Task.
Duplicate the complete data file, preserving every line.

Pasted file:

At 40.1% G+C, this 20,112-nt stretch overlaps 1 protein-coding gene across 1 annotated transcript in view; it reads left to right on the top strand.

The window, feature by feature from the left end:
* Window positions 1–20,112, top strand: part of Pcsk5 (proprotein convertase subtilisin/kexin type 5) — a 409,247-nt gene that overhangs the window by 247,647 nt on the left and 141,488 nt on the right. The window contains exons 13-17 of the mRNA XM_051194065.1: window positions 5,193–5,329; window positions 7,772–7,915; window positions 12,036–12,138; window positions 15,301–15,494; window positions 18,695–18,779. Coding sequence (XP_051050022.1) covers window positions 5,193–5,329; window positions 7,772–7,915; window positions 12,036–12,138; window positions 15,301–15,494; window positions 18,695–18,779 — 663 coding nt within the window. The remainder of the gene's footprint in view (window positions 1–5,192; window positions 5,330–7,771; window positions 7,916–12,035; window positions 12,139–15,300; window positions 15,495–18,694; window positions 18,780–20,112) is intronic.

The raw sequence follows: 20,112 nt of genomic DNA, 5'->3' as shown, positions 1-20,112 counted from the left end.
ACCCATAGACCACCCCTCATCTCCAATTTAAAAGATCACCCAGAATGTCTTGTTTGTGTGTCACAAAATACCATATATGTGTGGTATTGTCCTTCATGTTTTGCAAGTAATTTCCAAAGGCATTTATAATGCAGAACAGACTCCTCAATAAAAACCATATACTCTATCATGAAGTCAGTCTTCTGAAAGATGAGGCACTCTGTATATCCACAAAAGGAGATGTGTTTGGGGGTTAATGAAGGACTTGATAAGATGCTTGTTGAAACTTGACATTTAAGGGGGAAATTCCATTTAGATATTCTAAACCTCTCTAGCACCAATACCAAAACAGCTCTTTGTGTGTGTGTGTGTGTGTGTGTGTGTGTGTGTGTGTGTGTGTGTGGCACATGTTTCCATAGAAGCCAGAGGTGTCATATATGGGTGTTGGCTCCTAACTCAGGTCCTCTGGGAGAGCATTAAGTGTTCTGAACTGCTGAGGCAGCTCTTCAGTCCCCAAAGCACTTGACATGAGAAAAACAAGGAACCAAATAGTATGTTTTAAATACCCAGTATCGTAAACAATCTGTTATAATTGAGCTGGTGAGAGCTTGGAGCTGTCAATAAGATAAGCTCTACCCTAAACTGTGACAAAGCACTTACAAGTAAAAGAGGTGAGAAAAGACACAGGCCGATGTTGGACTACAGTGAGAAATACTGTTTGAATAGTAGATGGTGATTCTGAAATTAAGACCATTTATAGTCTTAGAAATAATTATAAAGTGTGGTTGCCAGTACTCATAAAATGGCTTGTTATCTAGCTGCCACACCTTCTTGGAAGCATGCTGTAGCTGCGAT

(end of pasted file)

At 40.1% G+C, this 20,112-nt stretch overlaps 1 protein-coding gene across 1 annotated transcript in view; it reads left to right on the top strand.

The window, feature by feature from the left end:
* Window positions 1–20,112, top strand: part of Pcsk5 (proprotein convertase subtilisin/kexin type 5) — a 409,247-nt gene that overhangs the window by 247,647 nt on the left and 141,488 nt on the right. The window contains exons 13-17 of the mRNA XM_051194065.1: window positions 5,193–5,329; window positions 7,772–7,915; window positions 12,036–12,138; window positions 15,301–15,494; window positions 18,695–18,779. Coding sequence (XP_051050022.1) covers window positions 5,193–5,329; window positions 7,772–7,915; window positions 12,036–12,138; window positions 15,301–15,494; window positions 18,695–18,779 — 663 coding nt within the window. The remainder of the gene's footprint in view (window positions 1–5,192; window positions 5,330–7,771; window positions 7,916–12,035; window positions 12,139–15,300; window positions 15,495–18,694; window positions 18,780–20,112) is intronic.

The raw sequence follows: 20,112 nt of genomic DNA, 5'->3' as shown, positions 1-20,112 counted from the left end.
ACCCATAGACCACCCCTCATCTCCAATTTAAAAGATCACCCAGAATGTCTTGTTTGTGTGTCACAAAATACCATATATGTGTGGTATTGTCCTTCATGTTTTGCAAGTAATTTCCAAAGGCATTTATAATGCAGAACAGACTCCTCAATAAAAACCATATACTCTATCATGAAGTCAGTCTTCTGAAAGATGAGGCACTCTGTATATCCACAAAAGGAGATGTGTTTGGGGGTTAATGAAGGACTTGATAAGATGCTTGTTGAAACTTGACATTTAAGGGGGAAATTCCATTTAGATATTCTAAACCTCTCTAGCACCAATACCAAAACAGCTCTTTGTGTGTGTGTGTGTGTGTGTGTGTGTGTGTGTGTGTGTGTGTGTGGCACATGTTTCCATAGAAGCCAGAGGTGTCATATATGGGTGTTGGCTCCTAACTCAGGTCCTCTGGGAGAGCATTAAGTGTTCTGAACTGCTGAGGCAGCTCTTCAGTCCCCAAAGCACTTGACATGAGAAAAACAAGGAACCAAATAGTATGTTTTAAATACCCAGTATCGTAAACAATCTGTTATAATTGAGCTGGTGAGAGCTTGGAGCTGTCAATAAGATAAGCTCTACCCTAAACTGTGACAAAGCACTTACAAGTAAAAGAGGTGAGAAAAGACACAGGCCGATGTTGGACTACAGTGAGAAATACTGTTTGAATAGTAGATGGTGATTCTGAAATTAAGACCATTTATAGTCTTAGAAATAATTATAAAGTGTGGTTGCCAGTACTCATAAAATGGCTTGTTATCTAGCTGCCACACCTTCTTGGAAGCATGCTGTAGCTGCGAT